Across the world, younger legal age drinkers were happier to spend extra on quick delivery.

Retail Drinks Australia has criticised the latest research released by the Foundation for Alcohol Research and Education (FARE) and its claims about the online liquor retail industry.

The report states that children are being put at risk because of claims that none of the retailers in the study used point of sale age verification processes for customers attempting to buy alcohol online for home delivery.

Retail Drinks CEO, Michael Waters, refuted such claims while highlighting that age verification occurs at various points throughout the supply chain.

“FARE’s latest report mischaracterises the nature of the online alcohol delivery sector, choosing to ignore the fact that age verification occurs throughout the entire delivery process, including at point of delivery, rather than only at the point of sale. This finding demonstrates a complete lack of understanding regarding the nature of the online alcohol delivery services,” Waters said.

“The use of incomplete data to arrive at inadequate findings ahead of a parliamentary debate on liquor laws in Victoria not only skews the debate in the wrong direction but it also undermines two years worth of public policy consultation and is sadly tone deaf to the pressures being felt by retailers during a global pandemic.”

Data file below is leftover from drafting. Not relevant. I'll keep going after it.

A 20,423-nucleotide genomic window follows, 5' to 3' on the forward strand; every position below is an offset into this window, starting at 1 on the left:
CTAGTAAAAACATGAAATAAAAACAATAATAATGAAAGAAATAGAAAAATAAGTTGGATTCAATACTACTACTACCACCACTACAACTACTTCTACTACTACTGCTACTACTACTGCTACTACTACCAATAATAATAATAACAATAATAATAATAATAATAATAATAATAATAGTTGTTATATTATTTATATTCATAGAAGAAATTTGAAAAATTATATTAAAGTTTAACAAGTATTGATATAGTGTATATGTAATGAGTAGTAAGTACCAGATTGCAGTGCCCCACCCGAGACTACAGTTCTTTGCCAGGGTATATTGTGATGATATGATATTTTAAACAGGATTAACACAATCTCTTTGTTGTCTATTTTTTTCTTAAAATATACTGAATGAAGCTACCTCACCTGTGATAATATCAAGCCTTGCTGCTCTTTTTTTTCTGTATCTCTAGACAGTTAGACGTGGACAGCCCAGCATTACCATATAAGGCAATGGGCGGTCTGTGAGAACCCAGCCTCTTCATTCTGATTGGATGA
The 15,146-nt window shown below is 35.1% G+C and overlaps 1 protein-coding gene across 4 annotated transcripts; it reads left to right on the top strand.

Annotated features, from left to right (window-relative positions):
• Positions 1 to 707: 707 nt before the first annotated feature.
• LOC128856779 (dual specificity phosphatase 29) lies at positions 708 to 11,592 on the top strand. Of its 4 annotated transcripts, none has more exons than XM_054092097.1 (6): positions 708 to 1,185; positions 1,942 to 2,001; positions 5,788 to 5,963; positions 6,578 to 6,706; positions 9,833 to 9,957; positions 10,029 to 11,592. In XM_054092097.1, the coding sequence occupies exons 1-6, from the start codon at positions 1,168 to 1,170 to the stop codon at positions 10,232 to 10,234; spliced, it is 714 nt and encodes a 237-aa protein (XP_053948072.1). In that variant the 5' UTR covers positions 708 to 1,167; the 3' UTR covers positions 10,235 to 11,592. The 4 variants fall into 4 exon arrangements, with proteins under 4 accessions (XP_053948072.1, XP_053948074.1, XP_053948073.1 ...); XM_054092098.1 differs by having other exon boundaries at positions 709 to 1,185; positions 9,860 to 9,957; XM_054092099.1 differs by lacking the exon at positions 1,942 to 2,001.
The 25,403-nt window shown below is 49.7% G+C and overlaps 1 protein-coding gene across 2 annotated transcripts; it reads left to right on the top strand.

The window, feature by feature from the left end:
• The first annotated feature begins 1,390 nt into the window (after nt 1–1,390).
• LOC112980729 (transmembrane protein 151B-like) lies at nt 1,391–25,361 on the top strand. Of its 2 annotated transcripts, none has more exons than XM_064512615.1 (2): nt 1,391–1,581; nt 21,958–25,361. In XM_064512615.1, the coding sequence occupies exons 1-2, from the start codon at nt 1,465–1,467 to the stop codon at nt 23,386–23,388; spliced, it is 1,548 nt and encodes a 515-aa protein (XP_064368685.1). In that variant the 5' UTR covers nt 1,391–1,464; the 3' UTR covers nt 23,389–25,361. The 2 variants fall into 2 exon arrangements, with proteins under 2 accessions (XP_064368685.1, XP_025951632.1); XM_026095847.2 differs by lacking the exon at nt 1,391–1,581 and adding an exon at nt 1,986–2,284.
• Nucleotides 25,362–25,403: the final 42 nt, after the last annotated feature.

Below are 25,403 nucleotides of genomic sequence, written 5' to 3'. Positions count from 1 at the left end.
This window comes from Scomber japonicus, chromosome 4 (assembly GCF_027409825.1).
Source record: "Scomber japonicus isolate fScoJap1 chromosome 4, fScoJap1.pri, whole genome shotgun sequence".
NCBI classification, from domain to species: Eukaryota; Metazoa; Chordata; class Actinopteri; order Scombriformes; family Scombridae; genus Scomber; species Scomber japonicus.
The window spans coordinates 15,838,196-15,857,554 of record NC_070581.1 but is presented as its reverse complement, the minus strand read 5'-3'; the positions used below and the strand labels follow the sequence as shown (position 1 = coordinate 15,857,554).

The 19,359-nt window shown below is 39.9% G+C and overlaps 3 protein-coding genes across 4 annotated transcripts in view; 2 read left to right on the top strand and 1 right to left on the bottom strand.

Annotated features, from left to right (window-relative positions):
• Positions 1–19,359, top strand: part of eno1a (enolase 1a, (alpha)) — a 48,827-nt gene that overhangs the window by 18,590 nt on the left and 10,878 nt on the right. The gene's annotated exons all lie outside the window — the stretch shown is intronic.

Retail Drinks also dismissed the FARE report’s suggestion that growth and increased popularity in the online liquor retail sector was alarming in itself. This simply illustrates the changing methods consumers are using to purchase alcohol due to pandemic restrictions, rather than an increase in overall consumption.   

Waters said: “Contrary to FARE’s commentary, the fact that online alcohol services have grown in popularity is hardly a cause for panic, particularly given the significant shift in consumer behaviour brought about by the COVID-19 pandemic.

“Whilst we have seen an increase in retail alcohol sales, including online alcohol sales and deliveries, overall alcohol consumption is still in a state of decline.

“State and territory governments throughout the country have been imploring consumers to minimise the risk of COVID-19 transmission by ordering online and the growth in the online retail liquor industry is no different to any other retail sector.”

Retail Drinks also highlighted the world-leading Online Alcohol Sale and Delivery Code of Conduct, which sets proactive responsibility standards within the industry that go above and beyond the law in most of Australia.

“Retail Drinks has responded to the growth in online liquor retailing by proactively establishing an industry-first, world-leading Code, which has now been in place for over two years and covers over 80 per cent of all alcohol sold online and delivered in Australia,” Waters said.

“Code Signatories include some of the most recognised and trusted companies and brands who have safeguards embedded in their apps, procedures and systems which specifically prevent alcohol deliveries to minors.

“As per the requirements of the Code, these systems must verify the age of customers as over 18 and consist of more than a manual date of birth entry. The Code also mandates a number of key responsibility measures, including a ban on same-day unattended alcohol deliveries, block-out delivery times, self-exclusion and mandatory training for all alcohol delivery drivers.”

Brydie Allen

Brydie Allen is the Editor of National Liquor News. She has been with Food and Beverage Media since 2019, when she joined the company as a journalist across National Liquor News, Bars & Clubs, The...

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